I was shocked and saddened at the news that Mariana Whitmer shared in this forum yesterday, that the Society for American Music has lost one of its founding members and an important scholar of early American music. Kate van Winkle Keller, who died on 11 December 2018 at the age of 81, was a major contributor not only to American music scholarship, but also to our Society: she was an early member of the Board of Trustees, and from 1977 to 2000 served as our first Executive Director. In 1995 she was the recipient of the Society’s Distinguished Service Citation.
Kitty (as she was known) was a pioneer in the creation of data bases of information about music and musicians culled from large bodies of primary documents. She (and Carolyn Rabson) produced the National Tune Index (1980), which is now known as Early American Secular Music and Its European Sources, 1589-1839: An Index, and in 1997 completed (in collaboration with Mary Jane Corry and her husband Robert Keller) The Performing Arts in Colonial American Newspapers, 1690-1783. Both are online and represent extraordinarily valuable tools for research into early American music history. Her magnum opus, however, is Dance and Its Music in America, 1528-1789 (2007), an authoritative compendium of the history of dance and dance music in North America from the time of European contact through almost the end of the eighteenth century. She also wrote many articles and chapters on the topic and, in general, was a force to be reckoned with in the scholarship of both music (in general) and music for dance (in particular) in early America.
But I remember Kitty most as an ebullient presence, even upon first meeting her in 1980 when, as a master’s degree student, I joined the Sonneck Society (as SAM was then known). She was warm, welcoming, knowledgeable, and a perfect embodiment of what the Society stood (and stands) for: collegiality, encouragement, support, and passion for the history of American music. I worked closely with Kitty for several decades, as a member or chair of various committees, when I was on the Board of Trustees, and later while I was Secretary of the Society. I had her telephone number on my phone’s speed-dial, for I knew that I could always call her up to ask questions. She was inevitably cheerful and enthusiastic when I called, and we would catch up on each others’ lives, as friends and colleagues do, before turning to my questions—for which she usually had the answers. I also chaired the search committee tasked with hiring her successor, which helped to reinforce my understanding of what a major contributor she had been to the Society for so many years.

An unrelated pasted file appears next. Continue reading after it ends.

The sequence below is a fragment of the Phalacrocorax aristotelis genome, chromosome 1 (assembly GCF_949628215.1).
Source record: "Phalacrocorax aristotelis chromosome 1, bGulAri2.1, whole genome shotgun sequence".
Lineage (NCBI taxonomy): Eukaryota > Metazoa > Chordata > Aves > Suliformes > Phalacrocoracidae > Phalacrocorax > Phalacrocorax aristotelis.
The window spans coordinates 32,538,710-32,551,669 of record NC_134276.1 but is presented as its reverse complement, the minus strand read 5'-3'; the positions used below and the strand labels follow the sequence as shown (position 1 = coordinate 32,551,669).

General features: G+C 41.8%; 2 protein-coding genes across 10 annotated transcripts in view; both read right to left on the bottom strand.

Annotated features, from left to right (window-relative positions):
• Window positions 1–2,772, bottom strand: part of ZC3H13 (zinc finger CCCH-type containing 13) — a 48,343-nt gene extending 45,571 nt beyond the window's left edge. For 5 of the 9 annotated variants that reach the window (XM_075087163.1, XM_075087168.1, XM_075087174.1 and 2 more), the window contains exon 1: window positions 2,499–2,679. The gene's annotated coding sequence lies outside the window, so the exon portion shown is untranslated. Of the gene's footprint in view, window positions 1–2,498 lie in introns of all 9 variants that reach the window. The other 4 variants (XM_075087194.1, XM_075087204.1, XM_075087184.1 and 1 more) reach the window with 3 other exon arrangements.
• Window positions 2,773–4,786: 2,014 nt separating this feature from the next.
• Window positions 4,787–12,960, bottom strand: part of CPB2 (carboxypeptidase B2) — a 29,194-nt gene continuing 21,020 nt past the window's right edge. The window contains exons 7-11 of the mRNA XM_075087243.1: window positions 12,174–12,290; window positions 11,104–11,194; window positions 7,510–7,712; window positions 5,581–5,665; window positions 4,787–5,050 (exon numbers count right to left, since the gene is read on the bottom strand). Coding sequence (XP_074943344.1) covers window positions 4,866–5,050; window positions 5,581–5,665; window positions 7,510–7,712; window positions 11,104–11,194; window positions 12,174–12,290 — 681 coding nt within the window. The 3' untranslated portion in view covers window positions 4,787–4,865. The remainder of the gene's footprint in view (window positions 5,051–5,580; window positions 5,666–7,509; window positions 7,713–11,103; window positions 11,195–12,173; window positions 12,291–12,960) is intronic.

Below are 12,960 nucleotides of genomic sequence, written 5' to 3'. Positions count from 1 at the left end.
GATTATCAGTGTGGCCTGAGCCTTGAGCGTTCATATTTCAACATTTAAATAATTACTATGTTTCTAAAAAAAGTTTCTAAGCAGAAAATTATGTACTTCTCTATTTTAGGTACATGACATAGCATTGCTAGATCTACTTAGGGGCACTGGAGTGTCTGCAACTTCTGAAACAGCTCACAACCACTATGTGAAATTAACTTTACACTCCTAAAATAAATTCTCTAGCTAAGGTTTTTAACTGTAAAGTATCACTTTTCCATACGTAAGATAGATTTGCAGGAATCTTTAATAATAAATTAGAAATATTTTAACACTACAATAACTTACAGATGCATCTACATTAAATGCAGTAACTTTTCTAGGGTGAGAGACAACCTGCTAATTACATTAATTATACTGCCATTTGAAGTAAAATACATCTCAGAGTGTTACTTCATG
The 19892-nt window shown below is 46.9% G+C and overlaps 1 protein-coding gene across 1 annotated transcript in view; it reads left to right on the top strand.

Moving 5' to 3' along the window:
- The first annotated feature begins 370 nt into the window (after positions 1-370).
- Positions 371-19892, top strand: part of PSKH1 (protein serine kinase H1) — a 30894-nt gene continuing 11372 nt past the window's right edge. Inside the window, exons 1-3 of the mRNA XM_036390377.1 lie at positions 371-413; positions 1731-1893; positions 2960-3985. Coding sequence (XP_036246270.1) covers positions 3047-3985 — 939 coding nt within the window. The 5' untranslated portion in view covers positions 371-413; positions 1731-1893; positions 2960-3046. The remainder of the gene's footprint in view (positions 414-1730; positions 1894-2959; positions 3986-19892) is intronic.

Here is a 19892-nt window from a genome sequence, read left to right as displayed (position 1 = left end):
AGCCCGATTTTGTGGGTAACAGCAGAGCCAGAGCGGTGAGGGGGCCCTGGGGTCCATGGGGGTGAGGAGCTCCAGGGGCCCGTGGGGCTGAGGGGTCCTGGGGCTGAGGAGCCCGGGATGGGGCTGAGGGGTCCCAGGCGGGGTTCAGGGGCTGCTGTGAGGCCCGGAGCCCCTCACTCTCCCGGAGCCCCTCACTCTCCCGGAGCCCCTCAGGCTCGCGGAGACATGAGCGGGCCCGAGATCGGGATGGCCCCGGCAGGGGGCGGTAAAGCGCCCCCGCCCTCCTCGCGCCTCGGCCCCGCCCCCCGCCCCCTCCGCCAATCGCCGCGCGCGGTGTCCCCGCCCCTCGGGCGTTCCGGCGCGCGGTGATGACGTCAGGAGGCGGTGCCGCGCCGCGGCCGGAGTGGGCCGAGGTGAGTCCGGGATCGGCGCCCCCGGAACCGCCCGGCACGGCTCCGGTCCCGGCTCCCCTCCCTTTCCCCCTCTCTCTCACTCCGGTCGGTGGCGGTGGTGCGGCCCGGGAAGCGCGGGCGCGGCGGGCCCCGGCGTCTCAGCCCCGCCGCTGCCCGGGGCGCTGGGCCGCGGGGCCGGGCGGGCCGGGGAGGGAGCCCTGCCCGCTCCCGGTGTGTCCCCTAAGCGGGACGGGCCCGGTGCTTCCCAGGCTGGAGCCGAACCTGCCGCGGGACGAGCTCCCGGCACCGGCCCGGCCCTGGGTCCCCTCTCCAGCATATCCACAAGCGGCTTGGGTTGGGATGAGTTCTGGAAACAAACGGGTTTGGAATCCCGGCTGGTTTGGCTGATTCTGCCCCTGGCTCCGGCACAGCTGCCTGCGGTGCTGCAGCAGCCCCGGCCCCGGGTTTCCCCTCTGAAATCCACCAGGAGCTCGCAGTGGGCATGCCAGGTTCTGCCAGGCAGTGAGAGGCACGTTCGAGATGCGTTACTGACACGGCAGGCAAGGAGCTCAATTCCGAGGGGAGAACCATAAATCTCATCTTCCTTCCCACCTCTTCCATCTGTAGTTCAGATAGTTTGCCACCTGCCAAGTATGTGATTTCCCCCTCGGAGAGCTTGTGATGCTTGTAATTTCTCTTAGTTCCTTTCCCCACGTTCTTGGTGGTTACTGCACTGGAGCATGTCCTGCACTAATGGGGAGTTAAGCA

Kitty was still ebullient, enthusiastic, and cheerful when I last visited her about two years ago. She was also still thoroughly engaged in scholarship and, over lunch, described with excitement her various ongoing projects. The Society for American Music owes a great deal to Kate van Winkle Keller and should be forever grateful to her. Those of us who knew her will never forget her. Our sincere condolences to her husband, Bob, and to the other members of their family.
Katherine K. Preston
Past President, Society for American Music
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